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I will miss you, my brother...

By Devaki Jain
Last updated on: March 04, 2019 15:28 IST
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'Rajan epitomised the best of his generation -- veneration for knowledge, for old fashioned morality of honesty and modesty.'
Economist Devaki Jain, Padma Bhushan, salutes her brother who passed into the ages last week.

IMAGE: M S Rajan, right.

My elder brother Rajan passed away last week.

He was 97 years old and an exemplar.

A civil servant, he demonstrated a complex of virtues -- often invisible, neglected -- setting the moral code for what can be called the 'good' life.

Currently, the 'good life' is associated with life styles of comfortable living, mostly consumer goods levels, incomes.

But as philosophers might say, a good life is one lived with impeccable honesty, resistance to incentives, opportunities to engage in injustices for personal satisfaction.

He lived it all.


And in the midst of being a Tamil Brahmin -- a much abused derided social group, the ugly Tam brahm, to use colloquial terminology -- went deep into Sanskrit texts, and churned them, drawing the essence of its values, not practices.

In revitalising the Sanskrit academy in Melkote, Thirunarayanapuram, in Mandya district, Karnataka, he brought out the reasoning, the logician's grammar, not religion.

One up on Aristotle.

He had always been drawn to Sanskrit, a language he had to study for his civil service exam, and also earlier in school.

So after retirement he gave his skills and his intellectual power to revive the Sanskrit Academy in Melkote, Thirunarayanapuram, as it was called.

He was attracted by the fact that it had a treasure trove of documents, books written by scholars, mainly on Tarka Shastra, logical argumentation.

Our great grandfather, Anandalwarswamy, was supposed to have been a master of this Shastra, a vidwan as they were called.

I think if genetics as described by that modern genius, Siddhartha Mukherjee, author of the brilliant book The Gene: An Intimate History, is to be believed, it was in our genes and Rajan inherited it.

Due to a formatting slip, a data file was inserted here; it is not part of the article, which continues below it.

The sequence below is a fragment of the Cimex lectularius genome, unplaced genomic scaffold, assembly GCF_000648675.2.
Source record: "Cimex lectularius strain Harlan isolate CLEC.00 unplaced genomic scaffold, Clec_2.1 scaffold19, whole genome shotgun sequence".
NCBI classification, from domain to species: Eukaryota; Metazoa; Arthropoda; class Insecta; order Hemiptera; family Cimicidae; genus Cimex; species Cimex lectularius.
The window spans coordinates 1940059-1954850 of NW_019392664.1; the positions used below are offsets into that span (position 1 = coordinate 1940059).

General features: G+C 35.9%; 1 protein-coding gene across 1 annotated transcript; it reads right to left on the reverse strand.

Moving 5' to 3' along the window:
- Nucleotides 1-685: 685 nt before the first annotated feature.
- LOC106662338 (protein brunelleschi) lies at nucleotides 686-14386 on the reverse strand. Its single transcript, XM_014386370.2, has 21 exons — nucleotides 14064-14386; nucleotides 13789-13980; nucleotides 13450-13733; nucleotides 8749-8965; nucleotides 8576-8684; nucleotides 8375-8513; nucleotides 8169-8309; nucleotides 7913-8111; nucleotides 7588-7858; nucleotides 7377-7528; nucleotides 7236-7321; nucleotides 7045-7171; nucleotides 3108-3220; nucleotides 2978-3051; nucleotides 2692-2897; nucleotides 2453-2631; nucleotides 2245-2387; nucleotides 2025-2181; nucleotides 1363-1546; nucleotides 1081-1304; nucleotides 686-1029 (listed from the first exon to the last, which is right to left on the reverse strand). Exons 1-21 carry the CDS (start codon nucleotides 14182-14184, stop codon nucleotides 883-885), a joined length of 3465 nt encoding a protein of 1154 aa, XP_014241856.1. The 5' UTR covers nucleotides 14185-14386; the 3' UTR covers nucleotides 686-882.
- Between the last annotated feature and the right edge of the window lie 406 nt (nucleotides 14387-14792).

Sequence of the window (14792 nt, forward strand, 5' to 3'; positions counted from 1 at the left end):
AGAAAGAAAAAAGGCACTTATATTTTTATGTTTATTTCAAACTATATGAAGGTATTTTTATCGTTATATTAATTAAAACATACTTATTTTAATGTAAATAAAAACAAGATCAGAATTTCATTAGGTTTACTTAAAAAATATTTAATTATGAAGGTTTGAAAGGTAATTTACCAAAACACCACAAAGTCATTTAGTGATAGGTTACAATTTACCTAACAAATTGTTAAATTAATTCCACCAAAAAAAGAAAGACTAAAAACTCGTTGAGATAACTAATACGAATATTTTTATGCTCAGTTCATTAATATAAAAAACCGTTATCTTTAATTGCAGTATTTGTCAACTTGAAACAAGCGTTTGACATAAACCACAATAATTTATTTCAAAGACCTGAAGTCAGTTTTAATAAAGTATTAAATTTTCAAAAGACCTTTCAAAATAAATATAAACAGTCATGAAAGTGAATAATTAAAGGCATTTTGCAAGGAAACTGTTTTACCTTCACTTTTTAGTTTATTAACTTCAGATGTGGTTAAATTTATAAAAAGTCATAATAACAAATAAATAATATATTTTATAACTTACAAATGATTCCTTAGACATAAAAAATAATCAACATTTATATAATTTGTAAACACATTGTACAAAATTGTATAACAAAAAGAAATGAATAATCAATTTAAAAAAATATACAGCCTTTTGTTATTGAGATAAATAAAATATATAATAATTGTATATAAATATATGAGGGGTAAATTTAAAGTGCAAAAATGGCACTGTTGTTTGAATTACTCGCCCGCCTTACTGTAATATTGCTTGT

He moved away from religion and its rituals and ideas to logic and philosophy more into the Upanishad type concerns and ideas.

But when he found the atmosphere at the academy polluted by the ambitiousness of the administrator, he moved out.

His partner was in full sync with him in his rejection of ritual and ensured that when he died, he was just quietly taken to a crematorium.

No puja, no mantras, no 'wake', as they call post death events.

So how did Rajan fly over or subsume this stereotyping, and draw on what can be called the essential moral code of integrity, quietness, dutiful -- picking on ancient texts as knowledge, not scriptures -- as guidelines for life and death?

He was known to be stubborn, whether as a bureaucrat or as a civilian, unyielding to suggestions to step out of line from the moral code.

Inducements to civil servants usually are from their ministers or from senior family members to use their powers to what would not come naturally, in due process.

As our mother used to say -- both admiringly as well as sometimes impatiently -- "His stubborn manner is really an irritant to your father."

But there is a kind of moroseness that being different brings.

He was different from his other three brothers, the only intellectually gifted son.

Thus, he was also in some sense lonely as he was not part of what would have been a fitting profession for him -- a teacher, a scholar, located in a university.

In the milieu in which he found himself, bureaucracy and traditional family ties, his, perhaps unspoken desires did not find an avenue for expression.

IMAGE: Devaki Jain, second from left, middle row, with journalists at the Press Club of Bangalore. Her nieces, writers Gita Aravamudan, second from right, and M D Riti, left, top, are also seen.

An MSc in physics and mathematics, Rajan joined the Mysore Civil Service, the MCS as it was called, with a second rank in the examination.

Our father M A Sreenivasan had also taken that exam some two decades earlier with a first rank.

He went through the usual ladder, of postings and promotions, transfers, as for example to be the joint secretary in the central government's ministry of information and broadcasting when Indira Gandhi was the minister for information and broadcasting (1964 to 1966).

He used to recall how interesting and stimulating it was to work with her as she carved out the design and programmes for the Republic Day celebrations which were initiated during her tenure.

He explained to me how the time table of preparations, called the drill these days, started as early as November for the event in January.

The idea of folk dances and so many other features of Republic Day celebrations, he recalled were crafted by her.

Then the usual course of professional life for a civil servant -- postings as, for example, the chief executive of the public sector enterprise, Hindustan Photo Films, located in Ooty in the Nilgiris... then deputy director of the Administrative Training Institute in Shimla... revenue commissioner, government of Karnataka.

During his tenure as revenue commissioner he pulled together three volumes on land reforms. So full of the original records and ideas, it could be called the Anatomy of Land Revenue in India.

Rajan epitomised the best of his generation -- veneration for knowledge, for old fashioned morality of honesty and modesty.

He left behind not only the bureaucracy but also institutions. He epitomised the best of traditional values, now in retreat.

His understanding of education was responsible for my being a graduate. As otherwise, the idea was to get me married, pre-puberty as was done to my immediate elder sister. The first step to my emancipation and who I am today.

I will miss you, my brother...

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Devaki Jain